Block on Trump's Asylum Ban Upheld by Supreme Court
Sharks may not be nature's cuddliest predator, but they've definitely got their fans. The fact that Discovery's Shark Week extravaganza is in its 28th year is proof enough of that. Legal sharks, too, aren't without their admirers.
Though lawyers' reputations as ruthless killing machines are much exaggerated, there are plenty of top litigators whose zealous advocacy, intimidating reputations, and killer instincts make them stand out -- for better or worse. Here are three great whites of the legal world:
Unpaid interns are at the bottom of the corporate food chain. But, occasionally, even the lowest among us can organize for their rights. When former unpaid interns sued Fox for back wages, Fox turned to Neal Katyal, shark and partner at Hogan Lovells, to help gobble up the pesky minnows. Katyal did just that, winning a Second Circuit appeal that applied a much more employer-friendly standard to internships. Keeping big business from having to pay starving students? That's pretty ruthless. Of course, sharking isn't Katyal's only hobby. The former Solicitor General also acts on the side, having made a brief appearance in Netflix's House of Cards earlier this year.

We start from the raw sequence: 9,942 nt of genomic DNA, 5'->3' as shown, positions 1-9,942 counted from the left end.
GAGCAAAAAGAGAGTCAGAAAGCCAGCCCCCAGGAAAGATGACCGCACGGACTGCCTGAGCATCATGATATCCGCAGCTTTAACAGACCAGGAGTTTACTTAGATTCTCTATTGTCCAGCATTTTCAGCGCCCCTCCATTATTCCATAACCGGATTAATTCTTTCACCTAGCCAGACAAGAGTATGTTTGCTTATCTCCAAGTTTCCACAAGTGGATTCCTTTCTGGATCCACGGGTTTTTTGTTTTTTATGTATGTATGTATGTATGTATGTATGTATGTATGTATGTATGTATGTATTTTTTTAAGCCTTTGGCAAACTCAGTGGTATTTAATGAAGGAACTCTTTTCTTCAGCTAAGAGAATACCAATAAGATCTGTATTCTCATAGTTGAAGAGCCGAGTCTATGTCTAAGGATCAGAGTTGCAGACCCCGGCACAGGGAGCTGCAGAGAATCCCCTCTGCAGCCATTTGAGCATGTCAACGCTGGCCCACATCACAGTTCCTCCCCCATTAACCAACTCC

The use of the word shark to describe lawyers and other scoundrels developed in the late 1500s, influenced at least in part by the German "schurke," meaning rogue. It's fitting, then, that David Woll, partner at Simpson Thacher and Bartlett, was at his sharkiest when defending Deutsche Bank. The commercial litigator somehow convinced the New York Court of Appeals to relieve the German bank of billions in potential liability from its sale of mortgage backed securities. Helping one of the major drivers behind the housing credit bubble, bad CDOs, and ensuing financial crisis to walk away because of missed deadlines? Truly schurke-like.
Lynne Hermle has a killer instinct. Having won nearly 20 employment trials, she knows just how and when to go in for the kill. And kill she does -- most recently in her defense of Kleiner Perkins, the Silicon Valley venture capital firm sued by Ellen Pao for sexual harassment and discrimination. Though Pao's case struck a chord with the media and many professional women, Hermle knew just what bites to take out of her case. Zeroing in on her poor performance reviews and credibility, the Orrick, Herrington and Sutcliffe partner made chum out of Pao.
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